Each of the first three decades of Miss Leeís recording career left her with at least one signature song. "Why Donít You Do Right?" established her as a first-rank band singer. The sizzlingly percussive novelty "MaŮana (Is Soon Enough for Me)" became her biggest hit and began her long association with Latin-flavored music. Her swirling, stampeding 1952 version of "Lover," with its rhythms that seemed to cascade over one another, and a spare, jazzy "Fever," in 1958, established her as one of the most rhythmically inventive and versatile vocalists in all of pop. In 1969, the world-weary Leiber and Stoller song, "Is That All There Is?," launched what might be called the most recent, "philosophic" phase of a career during which Miss Lee has projected onto her material the mystique of a great, fading courtesan.
"Though the song wasnít written for me, it just happened that the lyric paraphrases a lot of my life," Miss Lee said. "Leslie Uggams had recorded before me, but I didnít know that when Leiber and Stoller came over to my hotel. Out of several things they played me, it was the one song that stuck in my mind and kept me awake at night. I kept running through it thinking, ĎHow can I get into a more positive frame of mind than this?í because itís a ponderous question. I decided I would have to think of it as a record of experiences from which one has learned something. But because Iíve been through the death experience, I believe the song is positive. There is more."
In addition to working on her autobiography, Miss Lee continues to record and write songs. Mike Nichols recently hired her to record "How High the Moon" to be used under the titles of the movie of Biloxi Blues. And she has plans to record four albums for two different record companies, including one live at the Ballroom. One of the others will concentrate on vintage blues songs of the Bessie Smith era.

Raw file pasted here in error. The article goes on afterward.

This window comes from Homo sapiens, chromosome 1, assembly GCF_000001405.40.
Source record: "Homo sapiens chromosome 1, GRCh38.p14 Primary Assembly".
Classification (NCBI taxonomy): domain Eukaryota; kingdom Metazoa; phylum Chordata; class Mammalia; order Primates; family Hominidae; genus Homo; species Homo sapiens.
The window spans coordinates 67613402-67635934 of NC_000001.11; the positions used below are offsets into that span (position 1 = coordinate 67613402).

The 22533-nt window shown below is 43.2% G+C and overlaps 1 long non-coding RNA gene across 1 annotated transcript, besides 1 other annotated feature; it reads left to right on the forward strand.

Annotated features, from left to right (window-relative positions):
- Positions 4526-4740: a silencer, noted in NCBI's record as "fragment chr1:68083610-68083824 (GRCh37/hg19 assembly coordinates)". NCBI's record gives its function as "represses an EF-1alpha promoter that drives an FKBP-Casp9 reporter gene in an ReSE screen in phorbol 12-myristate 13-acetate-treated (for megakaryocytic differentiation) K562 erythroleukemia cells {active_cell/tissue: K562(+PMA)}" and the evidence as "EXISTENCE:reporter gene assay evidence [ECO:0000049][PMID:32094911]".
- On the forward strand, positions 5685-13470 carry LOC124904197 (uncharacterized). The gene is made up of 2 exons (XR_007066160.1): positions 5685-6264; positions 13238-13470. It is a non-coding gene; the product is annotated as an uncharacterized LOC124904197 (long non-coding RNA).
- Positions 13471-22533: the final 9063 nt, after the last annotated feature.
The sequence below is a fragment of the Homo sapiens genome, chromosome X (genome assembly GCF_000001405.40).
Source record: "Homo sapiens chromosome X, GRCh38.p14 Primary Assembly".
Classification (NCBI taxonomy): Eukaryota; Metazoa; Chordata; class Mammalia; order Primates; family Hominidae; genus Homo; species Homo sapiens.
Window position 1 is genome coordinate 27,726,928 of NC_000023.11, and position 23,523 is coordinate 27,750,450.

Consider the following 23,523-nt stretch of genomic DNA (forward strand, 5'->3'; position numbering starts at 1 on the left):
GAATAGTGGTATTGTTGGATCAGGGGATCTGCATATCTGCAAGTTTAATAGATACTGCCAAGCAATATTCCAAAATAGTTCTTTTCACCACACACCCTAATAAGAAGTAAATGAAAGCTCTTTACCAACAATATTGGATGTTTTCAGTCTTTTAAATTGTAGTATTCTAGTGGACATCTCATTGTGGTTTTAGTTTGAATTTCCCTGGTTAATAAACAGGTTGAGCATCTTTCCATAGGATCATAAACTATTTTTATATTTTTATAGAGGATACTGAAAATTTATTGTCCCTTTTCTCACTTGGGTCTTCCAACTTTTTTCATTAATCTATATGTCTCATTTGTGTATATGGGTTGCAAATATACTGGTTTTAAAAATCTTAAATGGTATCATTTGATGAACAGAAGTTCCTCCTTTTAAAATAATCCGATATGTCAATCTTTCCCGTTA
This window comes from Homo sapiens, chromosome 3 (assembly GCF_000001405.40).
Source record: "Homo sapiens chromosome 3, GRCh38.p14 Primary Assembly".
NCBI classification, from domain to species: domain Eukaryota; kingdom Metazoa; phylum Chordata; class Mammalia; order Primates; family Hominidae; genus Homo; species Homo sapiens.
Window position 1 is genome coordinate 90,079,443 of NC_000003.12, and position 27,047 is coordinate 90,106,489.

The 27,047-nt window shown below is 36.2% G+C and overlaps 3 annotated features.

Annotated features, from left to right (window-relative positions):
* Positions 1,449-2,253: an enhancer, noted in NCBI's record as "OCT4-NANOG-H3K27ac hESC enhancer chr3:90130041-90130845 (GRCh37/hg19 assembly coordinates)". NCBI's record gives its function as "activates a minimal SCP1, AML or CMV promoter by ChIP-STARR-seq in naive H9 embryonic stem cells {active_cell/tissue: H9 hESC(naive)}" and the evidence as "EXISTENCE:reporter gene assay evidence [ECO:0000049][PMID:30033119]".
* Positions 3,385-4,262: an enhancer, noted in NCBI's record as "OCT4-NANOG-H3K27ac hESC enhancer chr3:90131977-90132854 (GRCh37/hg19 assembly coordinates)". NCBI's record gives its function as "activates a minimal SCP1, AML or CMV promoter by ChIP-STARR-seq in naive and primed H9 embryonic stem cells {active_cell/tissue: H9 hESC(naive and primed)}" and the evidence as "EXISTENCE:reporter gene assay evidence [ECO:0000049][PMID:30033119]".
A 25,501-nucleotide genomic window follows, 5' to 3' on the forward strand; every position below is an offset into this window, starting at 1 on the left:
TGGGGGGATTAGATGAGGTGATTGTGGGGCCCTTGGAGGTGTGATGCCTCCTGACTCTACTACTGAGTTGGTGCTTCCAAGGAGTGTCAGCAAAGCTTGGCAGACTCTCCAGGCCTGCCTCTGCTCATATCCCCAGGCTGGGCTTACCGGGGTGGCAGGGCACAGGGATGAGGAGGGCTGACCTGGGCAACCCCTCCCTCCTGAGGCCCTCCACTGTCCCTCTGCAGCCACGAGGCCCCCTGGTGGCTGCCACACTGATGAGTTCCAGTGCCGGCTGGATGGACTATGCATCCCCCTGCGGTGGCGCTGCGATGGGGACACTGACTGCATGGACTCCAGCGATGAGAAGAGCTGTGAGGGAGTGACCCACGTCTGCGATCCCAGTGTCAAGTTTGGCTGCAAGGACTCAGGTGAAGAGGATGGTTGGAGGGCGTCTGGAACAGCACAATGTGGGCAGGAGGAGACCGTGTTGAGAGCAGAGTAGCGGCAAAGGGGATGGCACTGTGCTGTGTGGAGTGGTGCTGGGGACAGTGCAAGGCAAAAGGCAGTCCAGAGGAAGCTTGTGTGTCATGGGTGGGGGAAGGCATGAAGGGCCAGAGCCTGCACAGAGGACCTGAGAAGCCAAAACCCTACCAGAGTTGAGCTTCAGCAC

Miss Lee, who has never stopped writing songs, has collaborated with a number of writers over the years. Her characteristic lyrics of late have a wistfully upbeat philosophic tone. "A Circle in the Sky," one recent song she may perform at the Ballroom, evokes a simple, mystical image of eternal love: "I drew a circle in the sky / Inside I wrote you and I / I heard the wind that rushes by / And still our love remains." Diaphanous imagery also suffuses "Butterfly," a song that compares love to the powder left on oneís fingers from butterfly wings.
Among her own songs, Miss Lee harbors a special affection for "Johnny Guitar," the theme song of the 50ís movie, with music by Victor Young. Her favorite among her 59 albums is The Man I Love. Orchestrated by Nelson Riddle and conducted by Frank Sinatra, it contains a rendition of the Jerome Kern-Oscar Hammerstein chestnut, "The Folks Who Live on the Hill," that transforms a dream of domestic bliss into a hushed prayer for spiritual peace.
Many of the songs that Miss Lee will perform at the Ballroom she has done hundreds of times before. Doesnít she ever find that they feel stale?
"In the majority of songs, I always find new meanings and impressions," she explained. "Finding the impressions to fit each song is like preparing for a role. But once I enter the world of a song, it never gets old."
Miss Lee smiled slyly. "I really have no sense of time except swing time," she said. Ever so gently, she began nodding and snapping her fingers.
by Stephen Holden